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Publisher's Summary

The compiling of the Oxford English Dictionary was a monumental task. It took 50 years, even with the help of numerous contributors. Among the most prolific was William Chester Minor, who sent editor James Murray thousands of extracts.

On many occasions, Murray invited this mysterious correspondent to Oxford, but the invitation was always declined. Finally stirred by curiosity, Murray himself went to visit Minor. What he found was shocking: Minor lived in Broadmoor asylum. He was a millionaire, an expert on the English language, and a qualified surgeon, but he was imprisoned as a lunatic for murder.

©1998 Simon Winchester (P)2005 W. F. Howes Ltd

What listeners say about The Surgeon of Crowthorne

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Fascinating! I

I really enjoyed this narration by the author. Having recently read the fictional novel 'The Dictionary of Lost Words' with its intriguing descriptions by the young female protagonist, collecting the slips of lost words and giving voice to the usually silenced females while referring to the painstaking collection and dedication of the team in the Scrippy, as she affectionately referred to the Scriptorium. Simon Winchester acknowledges, the gender bias of the OED and the diligence of those with a love for words. I appreciate the research and references where possible to primary sources as well as the explanations of the process and effort required. This account has the drama and emotions of any great fiction, relaying a tale of an extraordinary feat which gave a deeply troubled man a reason to live. I thorough recommend.

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I wanted to like this book so much more than I did

The underlying stories of WC Minor and James Murray are extremely interesting, in their parallels and divergences, and the story of how an inmate at a Victorian insane asylum came to be one of the most effective contributors to the OED is extremely interesting and could easily take up 18 chapters by itself. However, I feel that this book pads around the story with so much fluff that we end of losing this main narrative amongst all the author's side trails and supposings. One example is early in the text when the author goes on a tangent about the different definitions of the word protagonist, the development and history of its usage etc.
I'm not begrudging the author diverging into histories of the development of different English dictionaries or different words and their usages, but some of them were extensive beyond their actual relation to the main focus on the OED that it became distracting and boring.

As to the performance itself, Winchester's voice is pleasant and he reads the text very well, but there are odd bursts of classical music throughout - not just between chapters (which are not announced) but randomly within chapters.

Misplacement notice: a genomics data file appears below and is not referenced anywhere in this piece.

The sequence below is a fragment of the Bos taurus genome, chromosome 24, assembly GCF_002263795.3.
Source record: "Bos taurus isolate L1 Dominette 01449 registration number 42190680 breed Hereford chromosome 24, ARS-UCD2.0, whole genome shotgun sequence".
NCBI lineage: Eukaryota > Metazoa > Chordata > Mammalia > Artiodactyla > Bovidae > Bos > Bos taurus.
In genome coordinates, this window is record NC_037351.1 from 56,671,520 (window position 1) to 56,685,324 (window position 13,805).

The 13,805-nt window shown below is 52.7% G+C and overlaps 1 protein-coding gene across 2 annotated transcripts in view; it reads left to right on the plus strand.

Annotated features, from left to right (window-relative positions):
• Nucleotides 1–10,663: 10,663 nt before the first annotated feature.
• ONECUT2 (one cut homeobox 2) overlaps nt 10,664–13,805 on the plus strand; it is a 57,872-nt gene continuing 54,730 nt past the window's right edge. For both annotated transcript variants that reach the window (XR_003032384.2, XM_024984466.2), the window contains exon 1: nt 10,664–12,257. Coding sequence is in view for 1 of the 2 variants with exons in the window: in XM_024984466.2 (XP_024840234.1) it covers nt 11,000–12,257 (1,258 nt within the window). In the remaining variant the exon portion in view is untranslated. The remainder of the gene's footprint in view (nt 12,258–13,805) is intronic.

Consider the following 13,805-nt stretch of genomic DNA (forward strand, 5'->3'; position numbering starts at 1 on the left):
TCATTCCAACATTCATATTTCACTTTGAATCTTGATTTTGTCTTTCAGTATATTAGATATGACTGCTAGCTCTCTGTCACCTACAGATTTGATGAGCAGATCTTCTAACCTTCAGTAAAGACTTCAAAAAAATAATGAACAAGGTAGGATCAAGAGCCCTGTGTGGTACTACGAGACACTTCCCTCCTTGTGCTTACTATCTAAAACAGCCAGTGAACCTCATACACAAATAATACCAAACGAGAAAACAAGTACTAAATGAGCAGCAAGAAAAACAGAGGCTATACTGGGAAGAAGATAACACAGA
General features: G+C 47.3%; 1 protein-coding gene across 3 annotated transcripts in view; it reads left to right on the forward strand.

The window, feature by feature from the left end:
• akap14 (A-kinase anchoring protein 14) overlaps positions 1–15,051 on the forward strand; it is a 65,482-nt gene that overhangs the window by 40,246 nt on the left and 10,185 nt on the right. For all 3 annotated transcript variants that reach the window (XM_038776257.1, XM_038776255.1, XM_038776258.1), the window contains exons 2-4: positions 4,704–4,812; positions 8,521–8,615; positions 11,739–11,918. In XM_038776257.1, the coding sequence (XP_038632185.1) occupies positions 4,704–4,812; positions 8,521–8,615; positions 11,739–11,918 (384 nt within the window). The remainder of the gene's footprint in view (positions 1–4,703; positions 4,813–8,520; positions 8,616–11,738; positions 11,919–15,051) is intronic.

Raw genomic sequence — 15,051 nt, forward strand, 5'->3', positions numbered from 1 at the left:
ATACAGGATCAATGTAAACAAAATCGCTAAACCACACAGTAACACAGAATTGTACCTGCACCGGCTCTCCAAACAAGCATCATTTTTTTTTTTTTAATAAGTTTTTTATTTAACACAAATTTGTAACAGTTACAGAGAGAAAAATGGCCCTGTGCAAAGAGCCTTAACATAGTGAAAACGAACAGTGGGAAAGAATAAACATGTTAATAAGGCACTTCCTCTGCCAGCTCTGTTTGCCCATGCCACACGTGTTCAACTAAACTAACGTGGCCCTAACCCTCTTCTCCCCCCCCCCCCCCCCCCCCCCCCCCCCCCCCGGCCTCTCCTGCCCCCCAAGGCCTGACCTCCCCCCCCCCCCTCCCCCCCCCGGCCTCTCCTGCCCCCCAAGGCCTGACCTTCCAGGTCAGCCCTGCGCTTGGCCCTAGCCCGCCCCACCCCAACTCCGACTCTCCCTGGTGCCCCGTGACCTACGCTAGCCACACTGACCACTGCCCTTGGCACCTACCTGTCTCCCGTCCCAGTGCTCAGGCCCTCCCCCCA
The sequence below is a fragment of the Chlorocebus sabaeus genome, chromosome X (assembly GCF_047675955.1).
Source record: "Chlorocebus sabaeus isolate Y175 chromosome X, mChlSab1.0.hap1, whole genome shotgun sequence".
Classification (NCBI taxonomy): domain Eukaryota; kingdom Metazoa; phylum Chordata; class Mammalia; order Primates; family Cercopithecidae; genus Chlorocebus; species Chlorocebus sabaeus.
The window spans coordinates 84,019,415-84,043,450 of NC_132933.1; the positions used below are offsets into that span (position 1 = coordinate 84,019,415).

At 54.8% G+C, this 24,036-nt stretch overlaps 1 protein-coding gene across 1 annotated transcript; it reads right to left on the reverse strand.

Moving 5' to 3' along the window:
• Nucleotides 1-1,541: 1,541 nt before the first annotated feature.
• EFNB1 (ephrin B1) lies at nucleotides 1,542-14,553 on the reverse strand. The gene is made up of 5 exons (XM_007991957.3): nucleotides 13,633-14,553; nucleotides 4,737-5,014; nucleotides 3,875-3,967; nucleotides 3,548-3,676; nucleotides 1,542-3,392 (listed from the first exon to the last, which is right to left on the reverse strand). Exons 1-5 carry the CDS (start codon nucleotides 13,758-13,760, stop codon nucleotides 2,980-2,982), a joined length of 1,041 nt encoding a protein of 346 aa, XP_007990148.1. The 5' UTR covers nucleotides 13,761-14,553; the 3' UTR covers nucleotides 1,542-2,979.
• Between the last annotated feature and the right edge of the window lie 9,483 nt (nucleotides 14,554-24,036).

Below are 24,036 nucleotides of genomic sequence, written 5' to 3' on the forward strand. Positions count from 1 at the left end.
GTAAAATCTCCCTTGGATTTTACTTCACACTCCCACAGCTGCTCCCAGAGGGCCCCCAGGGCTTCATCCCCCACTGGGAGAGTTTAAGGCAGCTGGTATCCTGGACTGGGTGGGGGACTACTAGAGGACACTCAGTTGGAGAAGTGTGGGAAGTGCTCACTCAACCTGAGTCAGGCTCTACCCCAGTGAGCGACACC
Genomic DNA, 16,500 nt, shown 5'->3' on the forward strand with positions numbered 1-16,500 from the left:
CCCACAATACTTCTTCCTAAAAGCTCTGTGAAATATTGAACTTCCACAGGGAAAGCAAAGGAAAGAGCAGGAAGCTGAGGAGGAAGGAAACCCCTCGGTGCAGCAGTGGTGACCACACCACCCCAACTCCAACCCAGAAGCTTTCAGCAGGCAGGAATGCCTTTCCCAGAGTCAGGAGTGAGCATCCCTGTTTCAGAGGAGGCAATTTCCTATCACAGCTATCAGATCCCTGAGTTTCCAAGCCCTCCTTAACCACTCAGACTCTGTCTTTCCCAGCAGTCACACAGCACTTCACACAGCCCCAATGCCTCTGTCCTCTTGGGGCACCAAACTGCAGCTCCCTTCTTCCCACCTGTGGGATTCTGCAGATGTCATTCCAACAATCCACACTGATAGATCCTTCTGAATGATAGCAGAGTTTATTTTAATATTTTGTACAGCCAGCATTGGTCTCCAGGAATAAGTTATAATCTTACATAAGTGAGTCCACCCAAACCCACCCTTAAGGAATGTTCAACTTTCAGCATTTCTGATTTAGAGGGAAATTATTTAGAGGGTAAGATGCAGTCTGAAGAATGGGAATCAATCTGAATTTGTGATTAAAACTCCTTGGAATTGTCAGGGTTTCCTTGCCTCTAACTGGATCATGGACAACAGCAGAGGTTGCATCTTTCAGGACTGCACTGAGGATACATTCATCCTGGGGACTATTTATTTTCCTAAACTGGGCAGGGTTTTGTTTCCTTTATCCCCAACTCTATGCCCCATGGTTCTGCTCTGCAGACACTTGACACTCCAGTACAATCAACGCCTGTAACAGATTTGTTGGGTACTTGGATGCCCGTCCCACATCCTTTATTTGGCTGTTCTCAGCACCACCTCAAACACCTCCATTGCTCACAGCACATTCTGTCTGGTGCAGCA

The last three chapters are really not related to the main narrative at all - they are acknowledgements and an interview.

Overall, it's an interesting story, told with too many diversions.

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Wonderful story

Brilliantly told story. Sad but uplifting too. If you are interested in dictionaries, language, mental illness or the late 19th century, you will not be disappointed.

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Surprising and engaging!

Well worth a read. I don't think I'll ever approach the Dictionary the same way again!

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  • Sally Margetts
  • 24-04-2018

good but

I felt a bit ripped off... as I'd already read this book when it was called 'The professor and the mad mad' . I guess it was my fault for not reading the description 🤔

4 people found this helpful

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  • J. D. Barnell
  • 12-01-2020

oooh arrr! It's Buffoon not Baffoon you BUFFOON!

The author's grasp of english accents does not alas match that of his subjects...let alone an attempt at Spanish that is pure Les Dawson in a hair net & curlers, half mouthing "Me Waterworks" - screwed up face and all. Once again a moving, thoughtful and excellent story suffers his non mastery of regional or any accents, he slips in and out of some vague west country U.S. east coast Scottish lilt..otherwise it's excellent....for a buffoon.

1 person found this helpful

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  • Anonymous User
  • 12-04-2018

Brilliant

Really well researched, written and read by the author. Highly recommend. Wish he read more books, he has one of the most professional voices I have heard on audio books

1 person found this helpful

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